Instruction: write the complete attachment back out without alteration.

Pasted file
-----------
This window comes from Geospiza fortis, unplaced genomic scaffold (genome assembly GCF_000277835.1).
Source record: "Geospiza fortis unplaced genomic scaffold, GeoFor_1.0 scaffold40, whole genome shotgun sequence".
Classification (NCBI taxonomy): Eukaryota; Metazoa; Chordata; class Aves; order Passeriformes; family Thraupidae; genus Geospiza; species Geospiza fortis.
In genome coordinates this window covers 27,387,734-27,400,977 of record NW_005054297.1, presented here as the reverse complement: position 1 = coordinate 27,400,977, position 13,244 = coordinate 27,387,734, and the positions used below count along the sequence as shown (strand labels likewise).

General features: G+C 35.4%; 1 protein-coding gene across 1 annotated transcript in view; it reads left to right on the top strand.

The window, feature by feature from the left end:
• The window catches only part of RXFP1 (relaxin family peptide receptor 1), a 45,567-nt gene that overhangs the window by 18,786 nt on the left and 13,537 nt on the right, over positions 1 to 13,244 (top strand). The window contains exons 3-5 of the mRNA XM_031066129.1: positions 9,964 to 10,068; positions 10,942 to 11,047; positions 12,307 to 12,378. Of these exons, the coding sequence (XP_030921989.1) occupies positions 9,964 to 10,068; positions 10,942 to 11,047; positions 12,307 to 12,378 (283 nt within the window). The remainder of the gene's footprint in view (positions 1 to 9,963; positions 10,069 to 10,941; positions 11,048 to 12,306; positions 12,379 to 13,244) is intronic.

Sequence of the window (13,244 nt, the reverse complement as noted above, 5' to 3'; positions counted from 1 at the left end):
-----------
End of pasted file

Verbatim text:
This window comes from Geospiza fortis, unplaced genomic scaffold (genome assembly GCF_000277835.1).
Source record: "Geospiza fortis unplaced genomic scaffold, GeoFor_1.0 scaffold40, whole genome shotgun sequence".
Classification (NCBI taxonomy): Eukaryota; Metazoa; Chordata; class Aves; order Passeriformes; family Thraupidae; genus Geospiza; species Geospiza fortis.
In genome coordinates this window covers 27,387,734-27,400,977 of record NW_005054297.1, presented here as the reverse complement: position 1 = coordinate 27,400,977, position 13,244 = coordinate 27,387,734, and the positions used below count along the sequence as shown (strand labels likewise).

General features: G+C 35.4%; 1 protein-coding gene across 1 annotated transcript in view; it reads left to right on the top strand.

The window, feature by feature from the left end:
• The window catches only part of RXFP1 (relaxin family peptide receptor 1), a 45,567-nt gene that overhangs the window by 18,786 nt on the left and 13,537 nt on the right, over positions 1 to 13,244 (top strand). The window contains exons 3-5 of the mRNA XM_031066129.1: positions 9,964 to 10,068; positions 10,942 to 11,047; positions 12,307 to 12,378. Of these exons, the coding sequence (XP_030921989.1) occupies positions 9,964 to 10,068; positions 10,942 to 11,047; positions 12,307 to 12,378 (283 nt within the window). The remainder of the gene's footprint in view (positions 1 to 9,963; positions 10,069 to 10,941; positions 11,048 to 12,306; positions 12,379 to 13,244) is intronic.

Sequence of the window (13,244 nt, the reverse complement as noted above, 5' to 3'; positions counted from 1 at the left end):